Lebanese sink further into economic despair as currency hits new lows

Citizens plan their escape amid warning the country will 'not last to autumn'

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Lebanese from many walks of life sank into economic despair this week as the currency hit new lows, dealing sharp blows to incomes.

A financial meltdown in Beirut is behind the renewed collapse of the Lebanese pound, which started in October.

“Lebanon will not last to the autumn,” read a headline in leading Beirut daily An Nahar.

Data by currency monitor lirarate.com showed the pound, also called the lira, trading at 9,000 to the US dollar on Wednesday.

It was trading at 4,000 pounds to the dollar at the start of June, and about 1,500 to the dollar, the official and now mostly nominal peg, in October.

Talin Kanledgian, owner of Jasmin Parfumerie in Beirut, said buying essential goods and services had become frightful, because most prices keep rising.

Basic staples, fuel and medicine are subsidised. But this week, the government increased bread prices by a third, raising fears that the rest of the subsidies could go.

“If you go to the supermarket you will start crying. Everyone I know is depressed,” Ms Kanledgian told The National.

When she wanted to replace the worn tyres on her Mitsubishi Lancer a few days ago, she was astounded to learn it would cost her 2.5 million pounds.

They had cost 400,000 pounds before the financial crisis started in October.

Each sum, then and now, equates to $270, or Dh991.

She could get them for the old price if she pays in dollars, because the tyres are old stock.

But capital controls imposed in November prevent access to foreign currency deposits.

At her Hamra district shop, established by her Armenian father in the early 1970s, Ms Kanledgian has been discounting stock bought before October to try to boost sales.

She expects a mass departure from Lebanon now that Beirut airport has reopened.

Flights leaving the country had been halted because of the coronavirus. “Those with second passports or properties outside Lebanon want to leave,” Ms Kanledgian said.

A Lebanese surgeon who holds a French passport said he was considering going back to France, where he studied and worked.

“I don’t want to leave again but I have a family to look after,” he said.

The surgeon is one of large numbers of Lebanese who joined the diaspora during the civil war between 1975 and 1990, returning after Lebanese statesman Rafik Hariri embarked on rebuilding the country. Hariri sought to restore prosperity and maintain the open society that had distinguished Lebanon for decades from the rest of the non-oil countries of the Middle East.

Under his vision, Lebanon partly re-emerged as the playground of the Middle East and a financial centre.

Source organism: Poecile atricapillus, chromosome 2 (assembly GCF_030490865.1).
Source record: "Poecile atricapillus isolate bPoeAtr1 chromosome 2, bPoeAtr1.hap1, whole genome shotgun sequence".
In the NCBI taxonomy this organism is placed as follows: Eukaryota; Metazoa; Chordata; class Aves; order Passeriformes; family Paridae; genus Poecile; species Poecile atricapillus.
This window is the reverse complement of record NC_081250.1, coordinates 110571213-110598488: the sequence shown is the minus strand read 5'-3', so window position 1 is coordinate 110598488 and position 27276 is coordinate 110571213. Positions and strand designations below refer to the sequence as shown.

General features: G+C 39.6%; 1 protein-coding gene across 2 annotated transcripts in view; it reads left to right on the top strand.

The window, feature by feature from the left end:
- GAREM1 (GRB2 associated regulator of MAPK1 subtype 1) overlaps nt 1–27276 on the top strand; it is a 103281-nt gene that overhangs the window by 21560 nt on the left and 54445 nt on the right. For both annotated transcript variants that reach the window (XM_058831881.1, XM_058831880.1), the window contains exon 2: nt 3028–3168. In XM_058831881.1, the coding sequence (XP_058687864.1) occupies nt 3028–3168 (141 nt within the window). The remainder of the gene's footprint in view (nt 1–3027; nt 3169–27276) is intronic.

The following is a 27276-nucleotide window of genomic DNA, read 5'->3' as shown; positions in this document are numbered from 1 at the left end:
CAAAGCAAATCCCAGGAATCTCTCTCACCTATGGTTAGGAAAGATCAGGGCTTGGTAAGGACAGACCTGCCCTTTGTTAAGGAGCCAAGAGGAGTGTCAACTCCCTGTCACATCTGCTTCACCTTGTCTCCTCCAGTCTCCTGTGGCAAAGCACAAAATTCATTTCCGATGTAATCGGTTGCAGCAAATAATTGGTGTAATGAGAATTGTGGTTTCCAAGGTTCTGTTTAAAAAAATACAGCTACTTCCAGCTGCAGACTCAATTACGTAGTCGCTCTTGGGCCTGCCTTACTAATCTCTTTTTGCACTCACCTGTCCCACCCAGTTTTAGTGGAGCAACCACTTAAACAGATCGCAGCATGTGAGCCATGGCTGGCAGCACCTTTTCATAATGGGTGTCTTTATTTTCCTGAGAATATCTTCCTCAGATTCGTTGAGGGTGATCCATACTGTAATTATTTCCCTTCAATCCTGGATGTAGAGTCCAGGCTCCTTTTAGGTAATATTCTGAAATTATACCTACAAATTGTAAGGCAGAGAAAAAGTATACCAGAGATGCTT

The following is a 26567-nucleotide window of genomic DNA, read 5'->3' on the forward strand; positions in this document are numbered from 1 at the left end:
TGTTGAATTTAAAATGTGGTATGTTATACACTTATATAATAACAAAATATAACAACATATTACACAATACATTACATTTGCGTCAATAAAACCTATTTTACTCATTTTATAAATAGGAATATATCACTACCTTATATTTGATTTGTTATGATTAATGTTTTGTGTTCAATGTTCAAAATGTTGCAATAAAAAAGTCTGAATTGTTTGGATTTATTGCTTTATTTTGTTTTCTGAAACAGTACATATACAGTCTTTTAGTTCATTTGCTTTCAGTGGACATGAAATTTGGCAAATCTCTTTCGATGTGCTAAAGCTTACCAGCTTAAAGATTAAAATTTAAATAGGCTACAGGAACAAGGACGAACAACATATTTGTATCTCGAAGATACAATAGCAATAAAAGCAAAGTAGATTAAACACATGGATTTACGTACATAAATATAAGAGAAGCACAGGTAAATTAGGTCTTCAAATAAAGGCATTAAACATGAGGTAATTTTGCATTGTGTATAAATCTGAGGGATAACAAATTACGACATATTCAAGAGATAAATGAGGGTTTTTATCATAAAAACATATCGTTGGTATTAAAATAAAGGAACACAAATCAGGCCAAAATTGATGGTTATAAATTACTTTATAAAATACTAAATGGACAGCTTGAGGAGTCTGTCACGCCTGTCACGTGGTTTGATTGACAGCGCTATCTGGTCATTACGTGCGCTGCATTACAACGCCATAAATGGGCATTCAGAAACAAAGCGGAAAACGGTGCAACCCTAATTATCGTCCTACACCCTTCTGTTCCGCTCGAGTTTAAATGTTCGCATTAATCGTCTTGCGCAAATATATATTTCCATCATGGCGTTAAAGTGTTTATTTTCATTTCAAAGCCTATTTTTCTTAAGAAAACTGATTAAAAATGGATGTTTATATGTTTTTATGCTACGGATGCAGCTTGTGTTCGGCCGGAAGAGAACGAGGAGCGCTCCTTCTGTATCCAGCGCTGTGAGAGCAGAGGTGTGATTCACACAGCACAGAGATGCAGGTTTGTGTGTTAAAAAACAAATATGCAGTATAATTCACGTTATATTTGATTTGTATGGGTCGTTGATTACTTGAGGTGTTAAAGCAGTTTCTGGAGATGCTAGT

But he largely stayed away from tackling corruption.

Hariri believed Lebanon's sectarian political system and the influence of the Syrian regime made corruption inevitable. Instead, he strived for economic growth to overcome Lebanon's inefficiencies, and contradictions.

But public debt, first accumulated by Hariri, steadily rose to one and a half times GDP.

A peaceful uprising demanding the removal of the entire political class broke out in October last year.

(FILES) In this file photo taken on September 3, 2004 Lebanese Prime Minister Rafiq Hariri attends a parliamentary session in Beirut. - The trial of four Hezbollah suspects in the assassination of Lebanese ex-prime minister Rafiq Hariri, killed in 2005, enters the final stretch on September 11, 2018 in a special UN-backed court in the Netherlands, with closing arguments in the long-running case. (Photo by Joseph BARRAK / AFP)
Rafik Hariri, architect of Lebanon's post war reconstruction, at a parliamentary session in Beirut, on September 3, 2004. AFP

The movement forced the resignation of Hariri’s son, prime minister Saad Hariri.

But the political class united against the uprising and a government closely aligned with Hezbollah took over in January.

By April, the authorities had all but crushed the protest movement with the help of the army, a popular employer in Lebanon. Many young Lebanese, even those from middle-class backgrounds, choose to join the army because of the salaries and perks.

Army personnel typically retire in their early forties with savings and connections that set them up well to embark on a second career in the private sector. But earlier this week, official media announced that to save costs the Lebanese army had "completely scrapped meat from meals offered to on-duty soldiers".

Youssef Chahine, a young Lebanese supporter of the uprising, said the currency collapse made soldier's salaries equal to only $110 a month.

“Let’s see if they keep beating up protesters,” Mr Chahine said.

The lira briefly stabilised at about 4,000 to the dollar last month, as the government started talks with the International Monetary Fund for emergency rescue.  

But Alain Bifani, a finance ministry official and a top member of the government negotiations team with the IMF, resigned this week.

Mr Bifani said he was fed up with the whole political class's handling of the financial crisis. He was the second member of the Lebanese negotiating team to walk out. 

Confidence is so low that the World Bank two weeks ago denied rumours picked up by local media that it had predicted Lebanon would collapse.

The World Bank said it supported Lebanon’s “efforts to address the social, financial and economic challenges it is enduring”.